I hope that the fibroid gets smaller with menopause

Photo of a woman sitting on a bench

Dana, 45 years old

"I don't have any symptoms. But I have always had particularly long and heavy periods."

After my son was born, so about eleven years ago, my gynecologist found a fibroid during a routine check-up. I don't have any symptoms. But I have always had particularly long and heavy periods. That might have something to do with the fibroid, but we’re not sure.

When my gynecologist found the fibroid, he asked me if I wanted to have it removed. But it hadn't really been bothering me. And nobody could say whether it was causing my heavy periods. At first I thought that there was no need to have it removed.

But later I did start to think a bit more about it, especially about what would happen if the fibroid grew bigger. I wasn't sure what the side effects and consequences could be. After a while I then decided that I did want to have it taken out, but by that stage it was too big to have it removed by minimally invasive surgery. I didn't want to have more invasive surgery where my belly would be cut open because of the possible side effects.

Two years ago I was then prescribed medication that was supposed to make the fibroid smaller. I took the tablets for three months. The fibroid did shrink, to about 4 centimeters in diameter.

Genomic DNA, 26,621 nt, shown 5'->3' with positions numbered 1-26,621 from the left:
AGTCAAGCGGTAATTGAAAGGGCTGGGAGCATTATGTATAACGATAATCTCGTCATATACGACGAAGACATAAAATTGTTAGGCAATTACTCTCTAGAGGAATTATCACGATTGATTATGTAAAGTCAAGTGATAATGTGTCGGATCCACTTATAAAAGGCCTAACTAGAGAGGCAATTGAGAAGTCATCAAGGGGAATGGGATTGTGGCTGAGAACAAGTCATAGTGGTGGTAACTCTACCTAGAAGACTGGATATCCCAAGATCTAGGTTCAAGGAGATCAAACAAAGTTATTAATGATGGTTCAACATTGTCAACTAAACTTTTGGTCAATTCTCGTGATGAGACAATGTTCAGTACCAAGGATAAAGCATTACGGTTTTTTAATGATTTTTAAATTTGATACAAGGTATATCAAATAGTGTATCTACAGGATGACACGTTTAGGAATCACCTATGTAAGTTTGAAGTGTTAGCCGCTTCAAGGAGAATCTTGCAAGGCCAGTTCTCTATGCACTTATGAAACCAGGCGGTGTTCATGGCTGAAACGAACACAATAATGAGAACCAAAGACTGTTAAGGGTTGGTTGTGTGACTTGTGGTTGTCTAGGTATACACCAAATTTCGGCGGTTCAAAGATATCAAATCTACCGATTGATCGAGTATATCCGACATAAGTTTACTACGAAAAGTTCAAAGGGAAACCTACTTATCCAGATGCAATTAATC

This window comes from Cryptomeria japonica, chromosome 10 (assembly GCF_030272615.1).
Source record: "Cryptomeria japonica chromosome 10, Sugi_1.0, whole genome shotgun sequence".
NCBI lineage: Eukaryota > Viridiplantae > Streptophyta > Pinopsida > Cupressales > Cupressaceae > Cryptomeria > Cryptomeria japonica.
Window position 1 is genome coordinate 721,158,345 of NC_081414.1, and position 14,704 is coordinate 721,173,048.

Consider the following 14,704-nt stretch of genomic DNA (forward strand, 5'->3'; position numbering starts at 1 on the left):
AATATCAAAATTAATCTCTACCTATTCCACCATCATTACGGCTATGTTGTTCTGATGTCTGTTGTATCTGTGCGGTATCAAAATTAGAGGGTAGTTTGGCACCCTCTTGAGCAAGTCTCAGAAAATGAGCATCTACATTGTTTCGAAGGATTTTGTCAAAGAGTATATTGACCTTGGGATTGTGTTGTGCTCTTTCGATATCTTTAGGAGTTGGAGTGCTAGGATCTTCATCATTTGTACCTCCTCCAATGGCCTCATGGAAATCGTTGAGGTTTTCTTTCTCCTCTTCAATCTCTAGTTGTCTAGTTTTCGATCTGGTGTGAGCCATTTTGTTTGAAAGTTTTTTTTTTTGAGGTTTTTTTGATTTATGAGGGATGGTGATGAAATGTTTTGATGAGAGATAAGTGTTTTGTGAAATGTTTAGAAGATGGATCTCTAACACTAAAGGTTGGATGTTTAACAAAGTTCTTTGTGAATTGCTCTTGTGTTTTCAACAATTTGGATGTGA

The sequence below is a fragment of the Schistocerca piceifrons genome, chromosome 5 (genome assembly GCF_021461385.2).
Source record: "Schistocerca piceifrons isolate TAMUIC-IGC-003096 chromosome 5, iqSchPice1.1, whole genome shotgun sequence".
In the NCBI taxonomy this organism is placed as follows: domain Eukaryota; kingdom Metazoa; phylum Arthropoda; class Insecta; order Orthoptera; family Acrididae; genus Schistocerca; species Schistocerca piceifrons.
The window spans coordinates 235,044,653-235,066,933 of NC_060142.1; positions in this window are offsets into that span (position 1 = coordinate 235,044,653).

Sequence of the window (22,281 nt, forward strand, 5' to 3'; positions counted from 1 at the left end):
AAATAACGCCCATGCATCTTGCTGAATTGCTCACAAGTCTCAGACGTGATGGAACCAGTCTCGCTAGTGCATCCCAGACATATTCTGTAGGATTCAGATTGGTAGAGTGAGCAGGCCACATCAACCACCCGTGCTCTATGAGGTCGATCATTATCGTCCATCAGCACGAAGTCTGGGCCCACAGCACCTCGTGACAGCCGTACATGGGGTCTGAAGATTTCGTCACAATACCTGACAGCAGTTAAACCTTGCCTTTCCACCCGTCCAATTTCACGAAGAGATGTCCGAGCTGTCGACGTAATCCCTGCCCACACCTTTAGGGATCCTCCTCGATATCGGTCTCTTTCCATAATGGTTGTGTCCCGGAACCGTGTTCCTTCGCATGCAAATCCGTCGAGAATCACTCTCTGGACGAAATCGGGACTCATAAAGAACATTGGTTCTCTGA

But unfortunately it started to grow again after I stopped taking the medication. I still don't want to have an operation though because I don't have any symptoms. The fibroid now has a diameter of around eight centimeters. I go for regular check-ups where they also look to see whether the fibroid has got bigger. My hope now is that it will get permanently smaller after the menopause.


Our real-life stories summarize interviews with people who are affected by the medical condition. Our interview partners have given us permission to publish their stories. We would like to express our sincere thanks to them.

The real-life stories give an insight into how other people cope and live with a medical condition. Their opinions and comments are not recommendations by IQWiG.

Please note: The names of our interview partners have been changed to protect their identity. The photos are of models.

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Updated on June 15, 2021

Next planned update: 2024


Institute for Quality and Efficiency in Health Care (IQWiG, Germany)

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